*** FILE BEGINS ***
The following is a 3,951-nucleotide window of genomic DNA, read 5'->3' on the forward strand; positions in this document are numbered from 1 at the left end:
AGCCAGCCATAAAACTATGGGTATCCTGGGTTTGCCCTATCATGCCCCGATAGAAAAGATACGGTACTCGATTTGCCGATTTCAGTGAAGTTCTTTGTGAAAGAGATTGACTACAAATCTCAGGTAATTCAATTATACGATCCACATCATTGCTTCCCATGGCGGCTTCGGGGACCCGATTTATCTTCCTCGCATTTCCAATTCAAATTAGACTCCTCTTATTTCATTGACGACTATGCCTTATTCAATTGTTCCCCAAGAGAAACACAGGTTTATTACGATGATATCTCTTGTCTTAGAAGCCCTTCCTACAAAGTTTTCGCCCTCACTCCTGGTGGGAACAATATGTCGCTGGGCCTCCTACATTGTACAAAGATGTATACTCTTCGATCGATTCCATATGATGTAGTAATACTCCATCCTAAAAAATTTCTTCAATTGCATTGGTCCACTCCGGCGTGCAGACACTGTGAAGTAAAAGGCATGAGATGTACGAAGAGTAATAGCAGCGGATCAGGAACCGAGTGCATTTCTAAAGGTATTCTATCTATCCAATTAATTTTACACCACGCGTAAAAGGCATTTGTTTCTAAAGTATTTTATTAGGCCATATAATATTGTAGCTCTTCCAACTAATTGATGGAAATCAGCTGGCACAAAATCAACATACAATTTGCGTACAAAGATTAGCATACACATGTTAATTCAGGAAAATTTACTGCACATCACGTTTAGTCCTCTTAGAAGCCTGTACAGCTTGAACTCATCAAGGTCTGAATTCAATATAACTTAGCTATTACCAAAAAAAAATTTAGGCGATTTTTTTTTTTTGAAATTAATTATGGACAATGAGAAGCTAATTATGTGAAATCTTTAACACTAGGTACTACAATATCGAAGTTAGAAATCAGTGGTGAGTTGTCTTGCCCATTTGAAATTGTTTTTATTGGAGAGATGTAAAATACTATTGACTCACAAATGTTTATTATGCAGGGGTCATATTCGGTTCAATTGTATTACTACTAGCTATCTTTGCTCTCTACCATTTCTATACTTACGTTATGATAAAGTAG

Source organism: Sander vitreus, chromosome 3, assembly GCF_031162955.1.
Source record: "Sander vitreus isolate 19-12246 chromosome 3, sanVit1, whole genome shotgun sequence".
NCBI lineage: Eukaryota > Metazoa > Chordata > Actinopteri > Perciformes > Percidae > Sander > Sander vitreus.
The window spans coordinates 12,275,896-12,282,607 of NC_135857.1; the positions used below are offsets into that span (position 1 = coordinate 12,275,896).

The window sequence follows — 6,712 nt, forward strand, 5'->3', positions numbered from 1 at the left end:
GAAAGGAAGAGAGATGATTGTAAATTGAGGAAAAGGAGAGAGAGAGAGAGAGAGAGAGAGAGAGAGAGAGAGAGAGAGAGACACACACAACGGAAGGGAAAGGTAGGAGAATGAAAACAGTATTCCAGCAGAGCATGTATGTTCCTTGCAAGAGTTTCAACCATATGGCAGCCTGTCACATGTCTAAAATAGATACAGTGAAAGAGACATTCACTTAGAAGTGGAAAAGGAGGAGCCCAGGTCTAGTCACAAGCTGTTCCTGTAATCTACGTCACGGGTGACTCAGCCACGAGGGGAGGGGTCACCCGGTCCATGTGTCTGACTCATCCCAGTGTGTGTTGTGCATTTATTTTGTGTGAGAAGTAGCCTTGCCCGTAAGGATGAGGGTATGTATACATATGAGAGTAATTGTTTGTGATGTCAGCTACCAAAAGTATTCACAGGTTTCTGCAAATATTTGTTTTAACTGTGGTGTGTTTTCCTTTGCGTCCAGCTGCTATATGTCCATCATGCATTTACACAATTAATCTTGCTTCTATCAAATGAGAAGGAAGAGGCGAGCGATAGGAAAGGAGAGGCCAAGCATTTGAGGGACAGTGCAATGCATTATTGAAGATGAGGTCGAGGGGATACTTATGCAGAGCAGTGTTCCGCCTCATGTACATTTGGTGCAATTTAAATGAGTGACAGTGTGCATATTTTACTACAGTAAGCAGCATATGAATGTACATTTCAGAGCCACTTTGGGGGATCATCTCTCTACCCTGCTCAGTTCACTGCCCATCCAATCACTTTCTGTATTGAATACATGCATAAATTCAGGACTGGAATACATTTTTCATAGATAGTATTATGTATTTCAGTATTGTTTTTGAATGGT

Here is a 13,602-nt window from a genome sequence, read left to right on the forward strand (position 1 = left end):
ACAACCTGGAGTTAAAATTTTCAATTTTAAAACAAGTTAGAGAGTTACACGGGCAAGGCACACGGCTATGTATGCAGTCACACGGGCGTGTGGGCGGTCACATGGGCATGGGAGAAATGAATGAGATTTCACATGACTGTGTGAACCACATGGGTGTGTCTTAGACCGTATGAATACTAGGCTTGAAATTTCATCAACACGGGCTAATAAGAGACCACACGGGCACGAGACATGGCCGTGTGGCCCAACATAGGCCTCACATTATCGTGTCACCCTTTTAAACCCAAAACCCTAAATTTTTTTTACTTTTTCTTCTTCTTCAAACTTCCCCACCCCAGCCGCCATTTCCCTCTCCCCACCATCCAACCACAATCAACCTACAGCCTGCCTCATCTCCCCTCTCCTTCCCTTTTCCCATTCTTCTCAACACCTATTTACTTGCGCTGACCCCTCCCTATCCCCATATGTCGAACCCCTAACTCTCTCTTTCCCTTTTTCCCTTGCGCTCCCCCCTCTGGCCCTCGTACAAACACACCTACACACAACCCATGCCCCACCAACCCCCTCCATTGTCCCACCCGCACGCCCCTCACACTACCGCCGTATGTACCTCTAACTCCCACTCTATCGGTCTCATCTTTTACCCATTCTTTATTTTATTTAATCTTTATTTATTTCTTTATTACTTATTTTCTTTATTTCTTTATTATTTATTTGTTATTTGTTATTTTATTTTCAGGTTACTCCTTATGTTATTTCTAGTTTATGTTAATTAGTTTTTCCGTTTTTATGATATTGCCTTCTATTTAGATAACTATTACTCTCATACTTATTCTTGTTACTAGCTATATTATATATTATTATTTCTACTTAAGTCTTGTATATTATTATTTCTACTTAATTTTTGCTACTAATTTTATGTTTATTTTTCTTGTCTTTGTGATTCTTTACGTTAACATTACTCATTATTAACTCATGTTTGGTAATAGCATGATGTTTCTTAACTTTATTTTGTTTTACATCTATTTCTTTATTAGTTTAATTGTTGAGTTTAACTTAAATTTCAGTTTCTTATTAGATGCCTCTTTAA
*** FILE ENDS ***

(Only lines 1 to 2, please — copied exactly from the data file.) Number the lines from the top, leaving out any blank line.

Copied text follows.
The following is a 3,951-nucleotide window of genomic DNA, read 5'->3' on the forward strand; positions in this document are numbered from 1 at the left end:
AGCCAGCCATAAAACTATGGGTATCCTGGGTTTGCCCTATCATGCCCCGATAGAAAAGATACGGTACTCGATTTGCCGATTTCAGTGAAGTTCTTTGTGAAAGAGATTGACTACAAATCTCAGGTAATTCAATTATACGATCCACATCATTGCTTCCCATGGCGGCTTCGGGGACCCGATTTATCTTCCTCGCATTTCCAATTCAAATTAGACTCCTCTTATTTCATTGACGACTATGCCTTATTCAATTGTTCCCCAAGAGAAACACAGGTTTATTACGATGATATCTCTTGTCTTAGAAGCCCTTCCTACAAAGTTTTCGCCCTCACTCCTGGTGGGAACAATATGTCGCTGGGCCTCCTACATTGTACAAAGATGTATACTCTTCGATCGATTCCATATGATGTAGTAATACTCCATCCTAAAAAATTTCTTCAATTGCATTGGTCCACTCCGGCGTGCAGACACTGTGAAGTAAAAGGCATGAGATGTACGAAGAGTAATAGCAGCGGATCAGGAACCGAGTGCATTTCTAAAGGTATTCTATCTATCCAATTAATTTTACACCACGCGTAAAAGGCATTTGTTTCTAAAGTATTTTATTAGGCCATATAATATTGTAGCTCTTCCAACTAATTGATGGAAATCAGCTGGCACAAAATCAACATACAATTTGCGTACAAAGATTAGCATACACATGTTAATTCAGGAAAATTTACTGCACATCACGTTTAGTCCTCTTAGAAGCCTGTACAGCTTGAACTCATCAAGGTCTGAATTCAATATAACTTAGCTATTACCAAAAAAAAATTTAGGCGATTTTTTTTTTTTGAAATTAATTATGGACAATGAGAAGCTAATTATGTGAAATCTTTAACACTAGGTACTACAATATCGAAGTTAGAAATCAGTGGTGAGTTGTCTTGCCCATTTGAAATTGTTTTTATTGGAGAGATGTAAAATACTATTGACTCACAAATGTTTATTATGCAGGGGTCATATTCGGTTCAATTGTATTACTACTAGCTATCTTTGCTCTCTACCATTTCTATACTTACGTTATGATAAAGTAG